horse saves foolish, slumbering Raso in De Nugis Curialium

Raso's horse Walraven

Medieval Latin literature recognized that a dog is a man’s best friend. But horses too can be worthy companions for men. Consider the story of Raso in Walter Map’s twelfth-century Latin work De Nugis Curialium.

Raso was a Christian knight. A Muslim emir ruling a neighboring city threatened Raso’s castle. Although the emir had more wealth and men than Raso, through superior fighting spirit Raso and his son successfully defended their castle. They were like the Greeks who beat back the Persians in ancient history.

Raso, an aging widower, married again for strategic advantage. He married a wealthy woman with many allies. She was also very beautiful. Raso loved her dearly and completely trusted her claims of fidelity. He gave his new wife total freedom and total rule over her step-son and his band of skillful fighting men.

One day, the emir and a large number of his knights attacked Raso’s castle. Raso and his son vigorously fought against the emir’s force and took the emir and others as prisoners. With the look of his eyes, the emir, an attractive Muslim youth, captured the love of Raso’s wife. She guilefully took charge of maintaining him in captivity:

She assigned him a separate cell, dark and strongly built, and hung the key of it at her own girdle. She tamed her prisoner by scant measure of food and drink, and the little she thought fit to allow him she cast in to him through the window as if he were a bear. She allowed no one access to him, as if she trusted no one; she knew well that all pride is tamed by hunger. [1]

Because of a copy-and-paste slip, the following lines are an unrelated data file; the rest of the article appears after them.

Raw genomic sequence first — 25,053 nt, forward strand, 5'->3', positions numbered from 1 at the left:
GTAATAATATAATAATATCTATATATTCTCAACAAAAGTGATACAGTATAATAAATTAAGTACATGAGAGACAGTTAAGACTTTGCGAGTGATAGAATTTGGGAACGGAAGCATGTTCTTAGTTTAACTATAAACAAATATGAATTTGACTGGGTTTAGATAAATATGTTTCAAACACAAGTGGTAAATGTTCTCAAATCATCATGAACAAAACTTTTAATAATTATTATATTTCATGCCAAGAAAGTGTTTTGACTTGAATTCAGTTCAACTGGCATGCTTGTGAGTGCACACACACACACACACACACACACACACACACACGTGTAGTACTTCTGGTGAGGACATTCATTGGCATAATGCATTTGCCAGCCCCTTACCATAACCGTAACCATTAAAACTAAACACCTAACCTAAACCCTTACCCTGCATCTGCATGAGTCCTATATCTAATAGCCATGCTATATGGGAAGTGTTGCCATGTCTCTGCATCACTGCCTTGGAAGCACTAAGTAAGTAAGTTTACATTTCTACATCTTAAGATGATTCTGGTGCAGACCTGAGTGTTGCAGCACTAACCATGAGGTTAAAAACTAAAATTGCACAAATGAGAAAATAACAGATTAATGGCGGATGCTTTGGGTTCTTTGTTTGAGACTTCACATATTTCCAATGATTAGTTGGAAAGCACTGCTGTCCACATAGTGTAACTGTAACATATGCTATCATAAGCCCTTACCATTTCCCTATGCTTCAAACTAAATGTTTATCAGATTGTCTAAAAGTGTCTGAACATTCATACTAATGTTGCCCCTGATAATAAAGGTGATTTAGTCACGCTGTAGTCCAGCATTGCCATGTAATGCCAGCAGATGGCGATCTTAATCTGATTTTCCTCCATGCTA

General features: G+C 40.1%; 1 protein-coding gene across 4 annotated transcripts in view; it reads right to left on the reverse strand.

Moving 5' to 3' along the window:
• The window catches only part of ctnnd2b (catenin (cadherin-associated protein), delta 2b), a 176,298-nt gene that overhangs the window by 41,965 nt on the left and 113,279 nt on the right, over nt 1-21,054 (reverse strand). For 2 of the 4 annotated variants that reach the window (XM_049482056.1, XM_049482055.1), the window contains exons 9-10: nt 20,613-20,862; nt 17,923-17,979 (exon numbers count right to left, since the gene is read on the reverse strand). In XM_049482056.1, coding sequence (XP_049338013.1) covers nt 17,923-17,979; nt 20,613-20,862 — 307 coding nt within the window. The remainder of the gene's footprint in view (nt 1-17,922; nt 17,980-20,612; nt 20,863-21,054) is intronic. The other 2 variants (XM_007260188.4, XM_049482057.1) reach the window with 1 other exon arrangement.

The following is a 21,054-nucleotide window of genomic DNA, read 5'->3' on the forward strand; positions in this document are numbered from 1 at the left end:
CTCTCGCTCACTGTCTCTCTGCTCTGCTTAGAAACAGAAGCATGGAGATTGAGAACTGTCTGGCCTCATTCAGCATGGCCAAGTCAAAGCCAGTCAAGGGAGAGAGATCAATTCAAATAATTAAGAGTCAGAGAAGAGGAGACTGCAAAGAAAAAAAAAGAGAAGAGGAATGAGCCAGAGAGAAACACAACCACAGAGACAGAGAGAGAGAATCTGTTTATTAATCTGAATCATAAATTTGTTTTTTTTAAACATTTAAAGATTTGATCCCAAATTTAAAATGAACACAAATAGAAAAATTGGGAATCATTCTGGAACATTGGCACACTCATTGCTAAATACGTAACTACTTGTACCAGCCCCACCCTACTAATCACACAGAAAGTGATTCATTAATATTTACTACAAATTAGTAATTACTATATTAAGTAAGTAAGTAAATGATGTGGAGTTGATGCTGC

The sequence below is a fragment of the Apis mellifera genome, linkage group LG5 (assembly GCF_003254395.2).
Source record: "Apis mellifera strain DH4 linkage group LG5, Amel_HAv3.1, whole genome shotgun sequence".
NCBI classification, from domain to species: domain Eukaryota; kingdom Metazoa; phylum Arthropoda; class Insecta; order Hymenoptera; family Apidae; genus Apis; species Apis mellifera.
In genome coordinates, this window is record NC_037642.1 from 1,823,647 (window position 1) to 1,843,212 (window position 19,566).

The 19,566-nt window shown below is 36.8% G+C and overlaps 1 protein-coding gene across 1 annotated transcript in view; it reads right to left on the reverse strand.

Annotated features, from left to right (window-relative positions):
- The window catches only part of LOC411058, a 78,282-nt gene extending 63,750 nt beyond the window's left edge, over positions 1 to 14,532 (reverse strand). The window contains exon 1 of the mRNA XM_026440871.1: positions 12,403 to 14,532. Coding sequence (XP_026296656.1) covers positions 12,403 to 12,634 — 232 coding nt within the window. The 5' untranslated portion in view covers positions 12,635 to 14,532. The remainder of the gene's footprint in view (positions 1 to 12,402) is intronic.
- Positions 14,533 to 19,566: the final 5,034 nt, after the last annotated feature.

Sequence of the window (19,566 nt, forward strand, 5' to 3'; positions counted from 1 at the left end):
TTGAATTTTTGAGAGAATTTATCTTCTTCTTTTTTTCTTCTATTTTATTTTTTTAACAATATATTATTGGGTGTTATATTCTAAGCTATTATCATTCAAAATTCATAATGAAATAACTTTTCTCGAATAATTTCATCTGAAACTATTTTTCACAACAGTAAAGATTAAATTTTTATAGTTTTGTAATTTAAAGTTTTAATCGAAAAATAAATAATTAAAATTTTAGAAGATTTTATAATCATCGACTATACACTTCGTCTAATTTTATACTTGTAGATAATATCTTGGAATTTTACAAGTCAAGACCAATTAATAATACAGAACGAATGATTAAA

The Muslim emir, betraying his beliefs, agreed to love Raso’s Christian wife. Raso believed in his wife’s fidelity, but he should have been an unbeliever. The emir and Raso’s wife together fled to the emir’s city. They rode away on Raso’s favorite horse.[2]

Raso realized he had been foolish. He exclaimed:

I am the worst befooled, that in defiance of tales and of history and of the advice of all wise men from the beginning, I trusted myself to a woman.

Raso lost the emir as a prisoner, he lost his wife, and he also lost goods those two had taken with them. But what Raso mourned endlessly without consolation was the loss of his beloved horse.

Seeking to recover his horse, Raso disguised himself as a beggar and sneaked into the emir’s city. Raso’s wife, however, recognized him and betrayed him to the emir. At his wife’s urging, the emir arranged to execute Raso. But Raso’s son learned of the planned execution. From ambush, Raso’s son and his men attacked the execution party, slaughtering many. Raso’s son killed the emir, but his step-mother escaped on his father’s beloved horse. Raso, although saved from death, was disconsolate. He longed to recover his horse.

Again Raso disguised himself as a beggar and entered the city. He overheard a rich knight propositioning Raso’s wife and proposing that they flee. She agreed to meet the rich knight an hour before dawn at the southern gate of the city. Raso went back to his castle, put on his knight’s armor, and took up watch at the southern gate of the city. His wife, sleepless from desire for the rich knight, arrived in the pre-dawn darkness with Raso’s horse. She mistook Raso for her rich knight. Raso mounted his horse and gave her the horse he had brought. He then merrily set off with his horse and his wife.